The collection comprises the majority of the photographs taken as part of the innovative project entitled Viaggio in Italia (“Journey in Italy”), conceived by Luigi Ghirri and organized by Ghirri himself with Gianni Leone and Enzo Velati, and that were shown in 1984 at an exhibition at the Pinacoteca Provinciale in Bari (as well as later exhibitions in Reggio Emilia and Genoa). Some of them were published in a volume brought out by Quadrante in Alessandria, accompanied by an essay by Arturo Carlo Quintavalle and a text by Gianni Celati. The project is now considered a milestone in the history of contemporary Italian photography and the ideas that lay behind it can indeed be regarded as a sort of ‘manifesto’ of something that, born in the early eighties, was to become a fundamental tendency in the country’s photographic research over the course of more than twenty years and to earn an international reputation: what came to be known as the “Italian school of landscape.”
At the base of the project was the intention of creating a new ABC of the landscape, utilizing photography as an at once intellectual and emotional means of entering into relationship with the complexity of the outside world, in this case the Italian landscape, represented for such a long time and so laden with iconography, without rhetoric, without resorting to stereotypes and without hierarchies. As the jacket flap of the catalogue declared, Viaggio in Italia shows how “a generation of photographers, putting aside the myths of exotic travel, sensational reportage, formalistic analysis and presumed and forced creativity, has instead turned their gaze on the reality and the landscape that surround us. […] missing from these photographs is everything you find in the pages of newspapers and glossy magazines: no crime or gossip, no languid Venices, no miserable Neapolitan ground-floor apartments […].” Twenty photographers were involved in the project and many and varied were the themes they tackled, indicated and organized in the exhibition and the catalogue under a series of titles of a conceptual and poetic tone: As Far as the Eye Can See, Seafront, Margins, Of the Place, End of the Line, City Center, On the Threshold, Nobody in Particular, We Close at Sunset, The O of Giotto.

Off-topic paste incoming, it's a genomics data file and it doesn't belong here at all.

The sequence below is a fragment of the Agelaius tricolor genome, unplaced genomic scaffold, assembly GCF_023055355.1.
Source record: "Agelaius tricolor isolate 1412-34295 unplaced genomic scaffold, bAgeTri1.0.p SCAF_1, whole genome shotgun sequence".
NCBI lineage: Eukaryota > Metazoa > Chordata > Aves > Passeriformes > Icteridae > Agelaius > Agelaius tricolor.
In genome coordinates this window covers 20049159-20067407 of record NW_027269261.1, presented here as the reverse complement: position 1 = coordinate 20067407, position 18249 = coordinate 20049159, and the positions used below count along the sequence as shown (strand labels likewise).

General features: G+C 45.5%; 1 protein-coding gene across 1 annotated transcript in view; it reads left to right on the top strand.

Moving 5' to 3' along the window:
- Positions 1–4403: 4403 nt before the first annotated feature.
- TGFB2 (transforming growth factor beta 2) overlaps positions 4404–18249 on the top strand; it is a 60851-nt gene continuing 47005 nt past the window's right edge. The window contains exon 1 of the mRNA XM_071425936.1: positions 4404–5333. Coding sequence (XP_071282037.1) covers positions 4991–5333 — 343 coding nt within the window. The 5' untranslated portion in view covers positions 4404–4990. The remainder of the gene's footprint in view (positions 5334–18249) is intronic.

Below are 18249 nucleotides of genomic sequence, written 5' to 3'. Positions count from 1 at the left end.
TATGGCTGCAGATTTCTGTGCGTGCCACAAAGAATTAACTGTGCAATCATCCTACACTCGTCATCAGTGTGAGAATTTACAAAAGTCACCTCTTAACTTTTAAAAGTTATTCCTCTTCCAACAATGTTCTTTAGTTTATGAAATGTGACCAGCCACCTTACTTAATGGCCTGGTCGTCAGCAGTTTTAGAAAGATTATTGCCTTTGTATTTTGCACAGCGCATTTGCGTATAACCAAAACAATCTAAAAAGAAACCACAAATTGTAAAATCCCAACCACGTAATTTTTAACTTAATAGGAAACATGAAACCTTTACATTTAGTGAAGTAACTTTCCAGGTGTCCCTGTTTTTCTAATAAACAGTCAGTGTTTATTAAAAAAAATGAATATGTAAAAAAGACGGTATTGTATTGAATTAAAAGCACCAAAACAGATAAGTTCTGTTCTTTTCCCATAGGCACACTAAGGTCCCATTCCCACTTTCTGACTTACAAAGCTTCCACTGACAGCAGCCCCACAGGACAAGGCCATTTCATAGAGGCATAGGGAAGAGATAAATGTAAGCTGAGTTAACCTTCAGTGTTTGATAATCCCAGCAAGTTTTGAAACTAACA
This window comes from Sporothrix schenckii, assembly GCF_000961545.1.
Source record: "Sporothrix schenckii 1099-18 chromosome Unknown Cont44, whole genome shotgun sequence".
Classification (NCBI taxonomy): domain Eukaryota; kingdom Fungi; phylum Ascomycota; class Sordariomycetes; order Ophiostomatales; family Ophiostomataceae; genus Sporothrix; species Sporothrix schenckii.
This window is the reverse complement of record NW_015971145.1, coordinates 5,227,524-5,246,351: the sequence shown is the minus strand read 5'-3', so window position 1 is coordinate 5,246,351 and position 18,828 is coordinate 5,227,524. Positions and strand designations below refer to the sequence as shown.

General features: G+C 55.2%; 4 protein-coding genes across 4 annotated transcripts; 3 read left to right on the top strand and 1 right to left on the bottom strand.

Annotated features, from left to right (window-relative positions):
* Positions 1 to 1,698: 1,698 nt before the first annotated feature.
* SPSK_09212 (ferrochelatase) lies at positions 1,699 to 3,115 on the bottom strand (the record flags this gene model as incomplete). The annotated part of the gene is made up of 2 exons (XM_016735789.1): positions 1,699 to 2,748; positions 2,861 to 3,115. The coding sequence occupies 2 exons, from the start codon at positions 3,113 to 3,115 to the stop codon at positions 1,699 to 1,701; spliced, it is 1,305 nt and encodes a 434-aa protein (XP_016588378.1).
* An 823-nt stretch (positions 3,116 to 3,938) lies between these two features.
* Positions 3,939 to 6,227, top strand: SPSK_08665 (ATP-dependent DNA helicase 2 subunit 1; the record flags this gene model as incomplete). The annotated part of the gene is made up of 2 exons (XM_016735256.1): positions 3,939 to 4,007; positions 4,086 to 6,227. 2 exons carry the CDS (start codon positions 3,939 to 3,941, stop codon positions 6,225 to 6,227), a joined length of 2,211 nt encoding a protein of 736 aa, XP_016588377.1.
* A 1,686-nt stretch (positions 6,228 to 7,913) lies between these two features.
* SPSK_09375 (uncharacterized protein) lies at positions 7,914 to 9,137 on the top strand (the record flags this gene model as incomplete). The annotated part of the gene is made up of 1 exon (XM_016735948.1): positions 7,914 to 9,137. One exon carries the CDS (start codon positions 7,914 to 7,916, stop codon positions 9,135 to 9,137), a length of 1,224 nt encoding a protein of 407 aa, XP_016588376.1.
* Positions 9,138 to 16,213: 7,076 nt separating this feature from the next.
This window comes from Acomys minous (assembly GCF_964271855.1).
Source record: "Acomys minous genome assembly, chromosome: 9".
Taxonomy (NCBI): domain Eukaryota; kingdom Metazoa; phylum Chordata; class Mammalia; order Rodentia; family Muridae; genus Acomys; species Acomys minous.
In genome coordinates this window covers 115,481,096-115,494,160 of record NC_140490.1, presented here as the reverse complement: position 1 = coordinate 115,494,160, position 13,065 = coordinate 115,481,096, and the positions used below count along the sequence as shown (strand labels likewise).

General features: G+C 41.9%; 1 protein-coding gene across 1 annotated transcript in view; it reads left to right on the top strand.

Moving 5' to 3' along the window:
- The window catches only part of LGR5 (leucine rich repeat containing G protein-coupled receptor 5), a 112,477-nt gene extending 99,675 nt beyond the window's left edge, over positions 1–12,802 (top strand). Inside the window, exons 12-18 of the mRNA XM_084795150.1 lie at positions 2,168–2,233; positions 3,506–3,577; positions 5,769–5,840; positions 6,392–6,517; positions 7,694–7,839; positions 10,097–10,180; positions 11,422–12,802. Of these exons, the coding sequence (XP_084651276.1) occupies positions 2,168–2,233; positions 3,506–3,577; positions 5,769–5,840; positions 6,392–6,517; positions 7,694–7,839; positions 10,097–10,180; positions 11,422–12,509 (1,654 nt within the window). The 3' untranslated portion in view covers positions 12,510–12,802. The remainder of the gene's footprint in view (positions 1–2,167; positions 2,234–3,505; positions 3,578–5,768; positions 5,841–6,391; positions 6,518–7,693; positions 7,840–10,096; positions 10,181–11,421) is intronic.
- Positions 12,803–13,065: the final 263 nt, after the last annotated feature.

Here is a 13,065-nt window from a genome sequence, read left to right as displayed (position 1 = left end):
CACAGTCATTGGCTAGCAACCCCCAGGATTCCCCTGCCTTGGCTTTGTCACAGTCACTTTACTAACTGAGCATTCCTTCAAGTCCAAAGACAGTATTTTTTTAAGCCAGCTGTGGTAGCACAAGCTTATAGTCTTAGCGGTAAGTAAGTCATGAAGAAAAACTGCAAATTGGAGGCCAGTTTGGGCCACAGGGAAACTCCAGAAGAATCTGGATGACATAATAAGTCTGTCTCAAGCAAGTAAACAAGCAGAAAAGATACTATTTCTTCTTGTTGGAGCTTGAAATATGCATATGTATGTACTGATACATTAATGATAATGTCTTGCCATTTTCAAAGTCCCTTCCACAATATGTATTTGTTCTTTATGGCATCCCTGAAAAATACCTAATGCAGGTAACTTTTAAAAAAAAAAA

In 2004, twenty years after Viaggio in Italia, the Museo di Fotografia Contemporanea devoted an exhibition to the project (Racconti dal paesaggio. A vent’anni da Viaggio in Italia), along with a study book and a film, directed by Maurizio Magri and with a screenplay by Maurizio Magri and Vittore Fossati, entitled Viaggio in Italia. I fotografi vent’anni dopo.